Tech giant Apple has developed its own version of ChatGPT, according to a report from Bloomberg — but its plans for bringing generative AI to customers are still unknown, even to insiders.
The background: Generative AI is a kind of machine learning which trains software to create new content in response to user prompts — depending on the AI, this might mean new text, images, audio, video, or even computer code.
While the field isn’t new, it wasn’t until 2022 that generative AI really captured the public attention, thanks in huge part to OpenAI’s impressive image-generating DALL-E 2, followed by its text-generating ChatGPT, which became the fastest growing app in history.
Since then, Google, Microsoft, and seemingly every other company has been trying to capitalize on generative AI, with huge investments into the tech and regular announcements about how it’s being integrated into consumer products.
The hold out: Apple has been the major exception to this trend.
Despite being the biggest tech company in the world, it has had remarkably little to say about generative AI in the past year, and speculation that it was waiting until its annual Worldwide Developer Conference in June to drop some major AI news turned out to be unwarranted. Apple stuck with its plan to focus on its new VR headset.
Apple has reportedly developed “Apple GPT,” but doesn’t currently plan to release the chatbot.
Apple GPT: Apple might not be saying much about generative AI, yet, but it is putting significant effort into figuring out how to integrate the tech into its products, people with knowledge of the work told Bloomberg.
Bloomberg’s sources say Apple has developed “Ajax,” a framework for creating “large language models” — the types of neural networks behind ChatGPT and Google’s Bard. It’s also used Ajax to create a chatbot some of its engineers refer to as “Apple GPT.”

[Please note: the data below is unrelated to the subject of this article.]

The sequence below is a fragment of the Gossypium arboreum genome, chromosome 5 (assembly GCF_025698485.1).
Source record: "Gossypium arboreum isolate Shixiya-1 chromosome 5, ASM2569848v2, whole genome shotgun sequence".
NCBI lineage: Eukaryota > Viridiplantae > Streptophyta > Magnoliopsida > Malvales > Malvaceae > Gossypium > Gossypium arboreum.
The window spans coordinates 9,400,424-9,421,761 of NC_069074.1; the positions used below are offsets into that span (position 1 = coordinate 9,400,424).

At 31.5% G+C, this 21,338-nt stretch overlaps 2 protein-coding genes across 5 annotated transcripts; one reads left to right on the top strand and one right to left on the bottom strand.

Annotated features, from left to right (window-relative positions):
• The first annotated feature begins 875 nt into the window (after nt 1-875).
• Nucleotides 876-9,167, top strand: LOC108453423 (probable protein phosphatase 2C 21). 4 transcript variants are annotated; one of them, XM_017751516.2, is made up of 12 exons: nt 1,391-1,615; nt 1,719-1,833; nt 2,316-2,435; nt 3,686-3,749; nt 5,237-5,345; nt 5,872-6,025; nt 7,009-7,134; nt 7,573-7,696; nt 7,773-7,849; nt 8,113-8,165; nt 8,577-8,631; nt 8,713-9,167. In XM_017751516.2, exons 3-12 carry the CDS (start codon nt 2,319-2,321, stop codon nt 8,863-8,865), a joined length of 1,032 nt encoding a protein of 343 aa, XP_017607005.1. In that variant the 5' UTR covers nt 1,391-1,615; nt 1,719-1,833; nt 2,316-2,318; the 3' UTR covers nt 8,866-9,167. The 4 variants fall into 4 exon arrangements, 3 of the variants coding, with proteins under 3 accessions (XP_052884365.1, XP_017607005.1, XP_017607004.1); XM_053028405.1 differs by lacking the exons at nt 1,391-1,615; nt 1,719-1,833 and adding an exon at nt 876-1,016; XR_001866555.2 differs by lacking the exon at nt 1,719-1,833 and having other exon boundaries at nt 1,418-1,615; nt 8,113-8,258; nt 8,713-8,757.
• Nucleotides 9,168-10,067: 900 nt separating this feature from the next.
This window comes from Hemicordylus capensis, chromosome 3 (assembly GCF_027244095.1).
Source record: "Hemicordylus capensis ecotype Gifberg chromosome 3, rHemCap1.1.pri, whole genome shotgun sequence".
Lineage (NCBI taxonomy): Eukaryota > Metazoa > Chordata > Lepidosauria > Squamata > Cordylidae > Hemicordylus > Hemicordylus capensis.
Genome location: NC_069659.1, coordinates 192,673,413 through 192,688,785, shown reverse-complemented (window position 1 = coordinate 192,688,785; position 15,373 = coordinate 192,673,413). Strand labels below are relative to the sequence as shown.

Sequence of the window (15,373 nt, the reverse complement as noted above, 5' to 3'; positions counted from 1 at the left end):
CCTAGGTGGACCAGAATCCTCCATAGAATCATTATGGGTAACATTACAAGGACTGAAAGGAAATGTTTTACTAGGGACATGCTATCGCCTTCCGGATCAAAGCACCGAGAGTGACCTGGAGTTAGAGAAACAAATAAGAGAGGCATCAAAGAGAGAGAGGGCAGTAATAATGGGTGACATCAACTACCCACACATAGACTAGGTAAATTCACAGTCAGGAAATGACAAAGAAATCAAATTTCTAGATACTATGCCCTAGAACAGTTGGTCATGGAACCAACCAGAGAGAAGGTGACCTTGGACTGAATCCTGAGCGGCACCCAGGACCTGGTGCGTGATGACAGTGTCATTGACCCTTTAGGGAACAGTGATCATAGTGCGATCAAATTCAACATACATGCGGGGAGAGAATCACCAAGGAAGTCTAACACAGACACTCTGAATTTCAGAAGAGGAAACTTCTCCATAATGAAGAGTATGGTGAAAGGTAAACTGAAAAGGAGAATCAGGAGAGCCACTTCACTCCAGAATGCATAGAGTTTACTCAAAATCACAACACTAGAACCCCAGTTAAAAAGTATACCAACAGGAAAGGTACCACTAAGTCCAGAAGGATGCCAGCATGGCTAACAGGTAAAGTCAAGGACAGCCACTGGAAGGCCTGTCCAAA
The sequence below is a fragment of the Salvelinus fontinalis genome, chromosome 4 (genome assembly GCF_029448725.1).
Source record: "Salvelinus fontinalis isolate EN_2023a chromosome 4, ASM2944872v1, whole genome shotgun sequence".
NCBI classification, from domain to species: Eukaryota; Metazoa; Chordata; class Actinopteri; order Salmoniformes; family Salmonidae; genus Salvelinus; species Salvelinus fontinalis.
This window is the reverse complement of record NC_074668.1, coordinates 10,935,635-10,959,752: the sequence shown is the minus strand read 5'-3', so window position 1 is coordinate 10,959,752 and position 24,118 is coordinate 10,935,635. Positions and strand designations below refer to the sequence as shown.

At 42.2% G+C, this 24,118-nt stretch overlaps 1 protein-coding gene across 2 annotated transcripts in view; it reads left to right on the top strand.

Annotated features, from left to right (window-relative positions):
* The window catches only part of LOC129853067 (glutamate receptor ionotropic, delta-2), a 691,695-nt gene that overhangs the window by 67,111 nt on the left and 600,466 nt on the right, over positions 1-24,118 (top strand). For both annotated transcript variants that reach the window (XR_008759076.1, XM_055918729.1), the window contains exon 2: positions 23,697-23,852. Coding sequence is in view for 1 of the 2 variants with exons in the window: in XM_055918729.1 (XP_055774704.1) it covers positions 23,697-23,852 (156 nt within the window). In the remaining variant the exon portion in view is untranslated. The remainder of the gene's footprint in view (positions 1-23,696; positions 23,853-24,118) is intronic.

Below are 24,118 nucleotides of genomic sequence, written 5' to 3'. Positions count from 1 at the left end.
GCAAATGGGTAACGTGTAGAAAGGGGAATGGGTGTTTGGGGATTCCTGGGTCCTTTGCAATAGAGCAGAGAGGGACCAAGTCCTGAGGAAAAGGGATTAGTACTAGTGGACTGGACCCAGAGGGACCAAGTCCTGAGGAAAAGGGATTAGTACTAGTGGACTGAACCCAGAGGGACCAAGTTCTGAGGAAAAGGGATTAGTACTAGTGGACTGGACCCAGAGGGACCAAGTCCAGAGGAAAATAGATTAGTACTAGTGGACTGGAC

This chatbot is now available to certain Apple employees, with special approval, but according to Bloomberg’s report, there’s nothing particularly unique about the AI — it’s essentially just filling the void created when Apple restricted employees’ internal use of other chatbots due to privacy and security concerns — and Apple doesn’t currently plan to release it to consumers.
Looking ahead: While Apple does have multiple teams working on generative AI, it still hasn’t decided how to incorporate the technology into its products or address the myriad other concerns (such as privacy, bias, misinformation, and more) involving the tech, according to Bloomberg’s sources.
They expect it won’t be ready to make a “significant AI-related announcement” until 2024, which aligns with CEO Tim Cook’s commitment to incorporating generative AI into his company’s products only after analyzing all angles — even if it means being the only company not rolling out products with the tech for a while.
“I do think it’s very important to be deliberate and thoughtful in how you approach these things,” he said during an earnings call in May. “And there’s a number of issues that need to be sorted … but the potential is certainly very interesting.”
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